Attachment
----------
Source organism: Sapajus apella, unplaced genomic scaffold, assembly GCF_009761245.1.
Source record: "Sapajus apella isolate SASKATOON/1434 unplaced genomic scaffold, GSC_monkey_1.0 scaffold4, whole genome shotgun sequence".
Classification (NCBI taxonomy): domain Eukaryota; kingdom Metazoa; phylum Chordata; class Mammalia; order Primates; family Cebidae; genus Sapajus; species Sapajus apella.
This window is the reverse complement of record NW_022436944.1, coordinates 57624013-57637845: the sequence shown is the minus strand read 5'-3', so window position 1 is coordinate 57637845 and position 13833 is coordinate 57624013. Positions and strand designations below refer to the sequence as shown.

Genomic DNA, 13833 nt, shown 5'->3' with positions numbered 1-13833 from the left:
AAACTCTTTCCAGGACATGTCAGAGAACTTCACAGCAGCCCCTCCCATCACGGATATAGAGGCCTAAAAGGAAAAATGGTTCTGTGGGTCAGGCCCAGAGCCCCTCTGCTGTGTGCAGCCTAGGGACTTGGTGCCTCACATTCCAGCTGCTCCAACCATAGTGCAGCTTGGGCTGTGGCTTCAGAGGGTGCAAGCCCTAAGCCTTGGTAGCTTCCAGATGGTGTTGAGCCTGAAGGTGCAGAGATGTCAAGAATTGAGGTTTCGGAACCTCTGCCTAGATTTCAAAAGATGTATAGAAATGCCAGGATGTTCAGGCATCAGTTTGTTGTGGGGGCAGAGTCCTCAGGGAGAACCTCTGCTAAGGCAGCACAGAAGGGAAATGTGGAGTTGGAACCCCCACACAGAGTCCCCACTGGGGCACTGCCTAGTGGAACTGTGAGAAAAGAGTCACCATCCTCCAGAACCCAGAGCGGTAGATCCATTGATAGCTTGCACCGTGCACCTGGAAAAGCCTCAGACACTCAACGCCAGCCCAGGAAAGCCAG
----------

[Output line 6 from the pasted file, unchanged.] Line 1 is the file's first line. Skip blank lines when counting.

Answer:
AAACTCTTTCCAGGACATGTCAGAGAACTTCACAGCAGCCCCTCCCATCACGGATATAGAGGCCTAAAAGGAAAAATGGTTCTGTGGGTCAGGCCCAGAGCCCCTCTGCTGTGTGCAGCCTAGGGACTTGGTGCCTCACATTCCAGCTGCTCCAACCATAGTGCAGCTTGGGCTGTGGCTTCAGAGGGTGCAAGCCCTAAGCCTTGGTAGCTTCCAGATGGTGTTGAGCCTGAAGGTGCAGAGATGTCAAGAATTGAGGTTTCGGAACCTCTGCCTAGATTTCAAAAGATGTATAGAAATGCCAGGATGTTCAGGCATCAGTTTGTTGTGGGGGCAGAGTCCTCAGGGAGAACCTCTGCTAAGGCAGCACAGAAGGGAAATGTGGAGTTGGAACCCCCACACAGAGTCCCCACTGGGGCACTGCCTAGTGGAACTGTGAGAAAAGAGTCACCATCCTCCAGAACCCAGAGCGGTAGATCCATTGATAGCTTGCACCGTGCACCTGGAAAAGCCTCAGACACTCAACGCCAGCCCAGGAAAGCCAG